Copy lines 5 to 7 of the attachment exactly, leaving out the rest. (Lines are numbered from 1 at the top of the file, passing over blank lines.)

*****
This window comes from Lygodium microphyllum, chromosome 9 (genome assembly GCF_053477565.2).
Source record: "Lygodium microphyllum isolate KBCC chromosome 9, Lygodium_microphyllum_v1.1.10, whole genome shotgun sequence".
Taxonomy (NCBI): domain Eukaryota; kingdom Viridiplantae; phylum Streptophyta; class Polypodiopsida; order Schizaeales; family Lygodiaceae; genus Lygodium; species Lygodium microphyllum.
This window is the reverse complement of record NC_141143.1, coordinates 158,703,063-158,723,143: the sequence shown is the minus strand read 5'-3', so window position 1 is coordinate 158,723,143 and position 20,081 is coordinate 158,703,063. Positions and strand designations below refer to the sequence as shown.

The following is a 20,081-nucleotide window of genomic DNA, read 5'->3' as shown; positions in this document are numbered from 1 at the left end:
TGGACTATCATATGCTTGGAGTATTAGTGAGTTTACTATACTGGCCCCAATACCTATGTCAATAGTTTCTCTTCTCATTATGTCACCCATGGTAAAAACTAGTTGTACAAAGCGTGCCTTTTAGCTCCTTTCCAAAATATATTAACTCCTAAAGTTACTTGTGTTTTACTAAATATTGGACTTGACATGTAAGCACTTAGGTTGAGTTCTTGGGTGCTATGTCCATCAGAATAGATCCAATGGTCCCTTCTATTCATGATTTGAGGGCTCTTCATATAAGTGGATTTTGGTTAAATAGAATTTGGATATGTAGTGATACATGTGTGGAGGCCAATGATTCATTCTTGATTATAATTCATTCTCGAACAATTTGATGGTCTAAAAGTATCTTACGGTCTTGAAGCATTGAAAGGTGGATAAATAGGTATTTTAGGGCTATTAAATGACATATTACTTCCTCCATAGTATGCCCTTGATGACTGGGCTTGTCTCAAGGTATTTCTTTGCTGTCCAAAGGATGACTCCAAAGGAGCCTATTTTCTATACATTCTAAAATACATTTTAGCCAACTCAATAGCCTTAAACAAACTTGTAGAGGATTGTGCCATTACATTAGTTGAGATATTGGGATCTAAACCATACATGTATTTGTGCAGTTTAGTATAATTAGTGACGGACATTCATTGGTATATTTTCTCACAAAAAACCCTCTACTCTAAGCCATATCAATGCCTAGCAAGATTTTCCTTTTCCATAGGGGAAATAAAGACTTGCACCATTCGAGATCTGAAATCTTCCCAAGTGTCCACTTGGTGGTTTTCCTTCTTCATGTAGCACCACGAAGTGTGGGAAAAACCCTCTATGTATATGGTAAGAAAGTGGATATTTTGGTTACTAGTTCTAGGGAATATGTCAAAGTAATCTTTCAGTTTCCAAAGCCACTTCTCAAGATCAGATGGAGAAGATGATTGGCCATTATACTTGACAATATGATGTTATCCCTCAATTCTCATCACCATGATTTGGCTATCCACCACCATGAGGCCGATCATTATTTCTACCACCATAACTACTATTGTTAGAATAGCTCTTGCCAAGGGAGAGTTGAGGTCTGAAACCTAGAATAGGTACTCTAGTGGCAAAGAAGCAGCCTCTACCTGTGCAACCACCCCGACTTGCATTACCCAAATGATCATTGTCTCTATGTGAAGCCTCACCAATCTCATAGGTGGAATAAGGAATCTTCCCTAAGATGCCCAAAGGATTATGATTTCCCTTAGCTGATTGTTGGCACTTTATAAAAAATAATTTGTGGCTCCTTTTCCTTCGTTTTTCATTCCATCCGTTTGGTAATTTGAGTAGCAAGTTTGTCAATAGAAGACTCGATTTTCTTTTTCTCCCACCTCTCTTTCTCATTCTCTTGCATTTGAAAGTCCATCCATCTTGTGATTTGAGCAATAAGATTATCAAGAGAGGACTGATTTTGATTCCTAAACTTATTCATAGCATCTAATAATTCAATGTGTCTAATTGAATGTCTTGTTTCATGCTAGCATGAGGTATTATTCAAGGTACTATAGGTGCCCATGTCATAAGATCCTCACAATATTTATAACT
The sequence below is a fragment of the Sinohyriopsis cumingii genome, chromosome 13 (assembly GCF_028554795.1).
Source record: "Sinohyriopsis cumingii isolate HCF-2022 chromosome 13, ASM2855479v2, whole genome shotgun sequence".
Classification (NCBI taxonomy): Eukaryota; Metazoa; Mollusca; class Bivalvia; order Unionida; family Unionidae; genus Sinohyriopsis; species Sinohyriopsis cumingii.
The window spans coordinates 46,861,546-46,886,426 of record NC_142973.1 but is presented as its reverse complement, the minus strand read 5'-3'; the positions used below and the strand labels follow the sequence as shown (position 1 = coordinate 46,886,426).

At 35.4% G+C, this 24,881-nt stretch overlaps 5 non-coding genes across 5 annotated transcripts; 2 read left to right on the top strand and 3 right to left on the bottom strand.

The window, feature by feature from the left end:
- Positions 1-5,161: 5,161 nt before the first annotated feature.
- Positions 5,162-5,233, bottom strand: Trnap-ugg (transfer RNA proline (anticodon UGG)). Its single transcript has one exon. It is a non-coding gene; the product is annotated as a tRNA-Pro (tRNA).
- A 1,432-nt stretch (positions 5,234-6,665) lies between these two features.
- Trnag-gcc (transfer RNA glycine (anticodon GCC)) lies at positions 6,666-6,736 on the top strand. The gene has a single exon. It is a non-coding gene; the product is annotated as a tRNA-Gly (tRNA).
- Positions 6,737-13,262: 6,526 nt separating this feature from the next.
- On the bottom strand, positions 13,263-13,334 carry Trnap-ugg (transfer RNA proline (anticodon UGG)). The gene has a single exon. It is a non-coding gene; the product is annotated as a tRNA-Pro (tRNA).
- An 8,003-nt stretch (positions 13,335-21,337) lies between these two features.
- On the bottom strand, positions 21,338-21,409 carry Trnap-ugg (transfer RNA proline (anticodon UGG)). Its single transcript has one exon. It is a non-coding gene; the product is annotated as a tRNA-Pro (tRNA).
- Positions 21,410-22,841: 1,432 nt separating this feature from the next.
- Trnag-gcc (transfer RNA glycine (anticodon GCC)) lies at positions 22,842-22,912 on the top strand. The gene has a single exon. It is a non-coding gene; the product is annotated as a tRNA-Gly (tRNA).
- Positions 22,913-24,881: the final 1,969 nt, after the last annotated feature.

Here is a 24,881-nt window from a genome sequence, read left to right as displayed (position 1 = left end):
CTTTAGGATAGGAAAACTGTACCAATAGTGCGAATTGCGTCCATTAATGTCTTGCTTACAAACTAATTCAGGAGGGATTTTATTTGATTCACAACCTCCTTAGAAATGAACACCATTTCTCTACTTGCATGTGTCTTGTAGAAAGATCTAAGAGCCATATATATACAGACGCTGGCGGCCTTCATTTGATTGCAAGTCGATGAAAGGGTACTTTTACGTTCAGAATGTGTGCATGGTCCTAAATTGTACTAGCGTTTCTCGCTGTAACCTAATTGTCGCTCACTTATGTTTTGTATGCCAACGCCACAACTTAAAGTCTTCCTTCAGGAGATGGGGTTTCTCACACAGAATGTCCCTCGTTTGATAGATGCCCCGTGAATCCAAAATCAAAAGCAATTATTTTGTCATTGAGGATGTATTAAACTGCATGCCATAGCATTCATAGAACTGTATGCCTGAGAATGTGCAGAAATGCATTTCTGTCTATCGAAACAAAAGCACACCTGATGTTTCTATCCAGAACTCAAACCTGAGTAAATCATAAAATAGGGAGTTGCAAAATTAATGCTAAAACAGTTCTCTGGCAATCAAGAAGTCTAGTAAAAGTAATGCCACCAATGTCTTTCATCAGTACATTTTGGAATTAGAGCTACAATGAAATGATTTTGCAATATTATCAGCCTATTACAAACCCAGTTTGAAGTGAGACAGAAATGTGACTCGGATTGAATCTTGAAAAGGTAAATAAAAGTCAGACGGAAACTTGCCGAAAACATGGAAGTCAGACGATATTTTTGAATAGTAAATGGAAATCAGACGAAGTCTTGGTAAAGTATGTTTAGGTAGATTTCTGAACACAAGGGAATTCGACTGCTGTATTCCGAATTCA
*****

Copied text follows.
The following is a 20,081-nucleotide window of genomic DNA, read 5'->3' as shown; positions in this document are numbered from 1 at the left end:
TGGACTATCATATGCTTGGAGTATTAGTGAGTTTACTATACTGGCCCCAATACCTATGTCAATAGTTTCTCTTCTCATTATGTCACCCATGGTAAAAACTAGTTGTACAAAGCGTGCCTTTTAGCTCCTTTCCAAAATATATTAACTCCTAAAGTTACTTGTGTTTTACTAAATATTGGACTTGACATGTAAGCACTTAGGTTGAGTTCTTGGGTGCTATGTCCATCAGAATAGATCCAATGGTCCCTTCTATTCATGATTTGAGGGCTCTTCATATAAGTGGATTTTGGTTAAATAGAATTTGGATATGTAGTGATACATGTGTGGAGGCCAATGATTCATTCTTGATTATAATTCATTCTCGAACAATTTGATGGTCTAAAAGTATCTTACGGTCTTGAAGCATTGAAAGGTGGATAAATAGGTATTTTAGGGCTATTAAATGACATATTACTTCCTCCATAGTATGCCCTTGATGACTGGGCTTGTCTCAAGGTATTTCTTTGCTGTCCAAAGGATGACTCCAAAGGAGCCTATTTTCTATACATTCTAAAATACATTTTAGCCAACTCAATAGCCTTAAACAAACTTGTAGAGGATTGTGCCATTACATTAGTTGAGATATTGGGATCTAAACCATACATGTATTTGTGCAGTTTAGTATAATTAGTGACGGACATTCATTGGTATATTTTCTCACAAAAAACCCTCTACTCTAAGCCATATCAATGCCTAGCAAGATTTTCCTTTTCCATAGGGGAAATAAAGACTTGCACCATTCGAGATCTGAAATCTTCCCAAGTGTCCACTTGGTGGTTTTCCTTCTTCATGTAGCACCACGAAGTGTGGGAAAAACCCTCTATGTATATGGTAAGAAAGTGGATATTTTGGTTACTAGTTCTAGGGAATATGTCAAAGTAATCTTTCAGTTTCCAAAGCCACTTCTCAAGATCAGATGGAGAAGATGATTGGCCATTATACTTGACAATATGATGTTATCCCTCAATTCTCATCACCATGATTTGGCTATCCACCACCATGAGGCCGATCATTATTTCTACCACCATAACTACTATTGTTAGAATAGCTCTTGCCAAGGGAGAGTTGAGGTCTGAAACCTAGAATAGGTACTCTAGTGGCAAAGAAGCAGCCTCTACCTGTGCAACCACCCCGACTTGCATTACCCAAATGATCATTGTCTCTATGTGAAGCCTCACCAATCTCATAGGTGGAATAAGGAATCTTCCCTAAGATGCCCAAAGGATTATGATTTCCCTTAGCTGATTGTTGGCACTTTATAAAAAATAATTTGTGGCTCCTTTTCCTTCGTTTTTCATTCCATCCGTTTGGTAATTTGAGTAGCAAGTTTGTCAATAGAAGACTCGATTTTCTTTTTCTCCCACCTCTCTTTCTCATTCTCTTGCATTTGAAAGTCCATCCATCTTGTGATTTGAGCAATAAGATTATCAAGAGAGGACTGATTTTGATTCCTAAACTTATTCATAGCATCTAATAATTCAATGTGTCTAATTGAATGTCTTGTTTCATGCTAGCATGAGGTATTATTCAAGGTACTATAGGTGCCCATGTCATAAGATCCTCACAATATTTATAACT
The sequence below is a fragment of the Sinohyriopsis cumingii genome, chromosome 13 (assembly GCF_028554795.1).